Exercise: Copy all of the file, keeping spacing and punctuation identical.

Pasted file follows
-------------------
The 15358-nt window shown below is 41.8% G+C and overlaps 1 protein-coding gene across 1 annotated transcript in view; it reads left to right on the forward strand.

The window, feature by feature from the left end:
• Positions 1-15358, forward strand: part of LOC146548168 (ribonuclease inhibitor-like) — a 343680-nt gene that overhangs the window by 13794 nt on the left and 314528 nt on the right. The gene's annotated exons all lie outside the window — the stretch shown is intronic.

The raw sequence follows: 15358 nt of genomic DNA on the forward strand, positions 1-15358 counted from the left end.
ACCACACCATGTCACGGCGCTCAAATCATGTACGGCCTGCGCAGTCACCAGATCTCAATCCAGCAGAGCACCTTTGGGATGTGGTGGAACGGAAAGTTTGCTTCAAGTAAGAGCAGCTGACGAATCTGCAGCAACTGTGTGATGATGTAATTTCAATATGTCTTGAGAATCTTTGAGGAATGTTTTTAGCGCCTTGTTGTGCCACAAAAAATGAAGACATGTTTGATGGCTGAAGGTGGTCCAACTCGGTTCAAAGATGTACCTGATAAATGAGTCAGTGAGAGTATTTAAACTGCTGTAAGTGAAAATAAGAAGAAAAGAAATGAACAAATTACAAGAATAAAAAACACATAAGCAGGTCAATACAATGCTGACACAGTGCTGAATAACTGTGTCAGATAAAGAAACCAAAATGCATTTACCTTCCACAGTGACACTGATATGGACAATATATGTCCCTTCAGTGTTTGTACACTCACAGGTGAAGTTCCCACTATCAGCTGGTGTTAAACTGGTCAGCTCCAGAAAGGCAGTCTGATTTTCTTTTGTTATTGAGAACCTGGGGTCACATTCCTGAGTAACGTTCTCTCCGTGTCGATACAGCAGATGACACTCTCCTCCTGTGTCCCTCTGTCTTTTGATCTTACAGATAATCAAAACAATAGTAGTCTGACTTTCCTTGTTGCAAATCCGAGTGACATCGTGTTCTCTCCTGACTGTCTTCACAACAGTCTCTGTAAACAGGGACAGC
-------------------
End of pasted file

The 15358-nt window shown below is 41.8% G+C and overlaps 1 protein-coding gene across 1 annotated transcript in view; it reads left to right on the forward strand.

The window, feature by feature from the left end:
• Positions 1-15358, forward strand: part of LOC146548168 (ribonuclease inhibitor-like) — a 343680-nt gene that overhangs the window by 13794 nt on the left and 314528 nt on the right. The gene's annotated exons all lie outside the window — the stretch shown is intronic.

The raw sequence follows: 15358 nt of genomic DNA on the forward strand, positions 1-15358 counted from the left end.
ACCACACCATGTCACGGCGCTCAAATCATGTACGGCCTGCGCAGTCACCAGATCTCAATCCAGCAGAGCACCTTTGGGATGTGGTGGAACGGAAAGTTTGCTTCAAGTAAGAGCAGCTGACGAATCTGCAGCAACTGTGTGATGATGTAATTTCAATATGTCTTGAGAATCTTTGAGGAATGTTTTTAGCGCCTTGTTGTGCCACAAAAAATGAAGACATGTTTGATGGCTGAAGGTGGTCCAACTCGGTTCAAAGATGTACCTGATAAATGAGTCAGTGAGAGTATTTAAACTGCTGTAAGTGAAAATAAGAAGAAAAGAAATGAACAAATTACAAGAATAAAAAACACATAAGCAGGTCAATACAATGCTGACACAGTGCTGAATAACTGTGTCAGATAAAGAAACCAAAATGCATTTACCTTCCACAGTGACACTGATATGGACAATATATGTCCCTTCAGTGTTTGTACACTCACAGGTGAAGTTCCCACTATCAGCTGGTGTTAAACTGGTCAGCTCCAGAAAGGCAGTCTGATTTTCTTTTGTTATTGAGAACCTGGGGTCACATTCCTGAGTAACGTTCTCTCCGTGTCGATACAGCAGATGACACTCTCCTCCTGTGTCCCTCTGTCTTTTGATCTTACAGATAATCAAAACAATAGTAGTCTGACTTTCCTTGTTGCAAATCCGAGTGACATCGTGTTCTCTCCTGACTGTCTTCACAACAGTCTCTGTAAACAGGGACAGC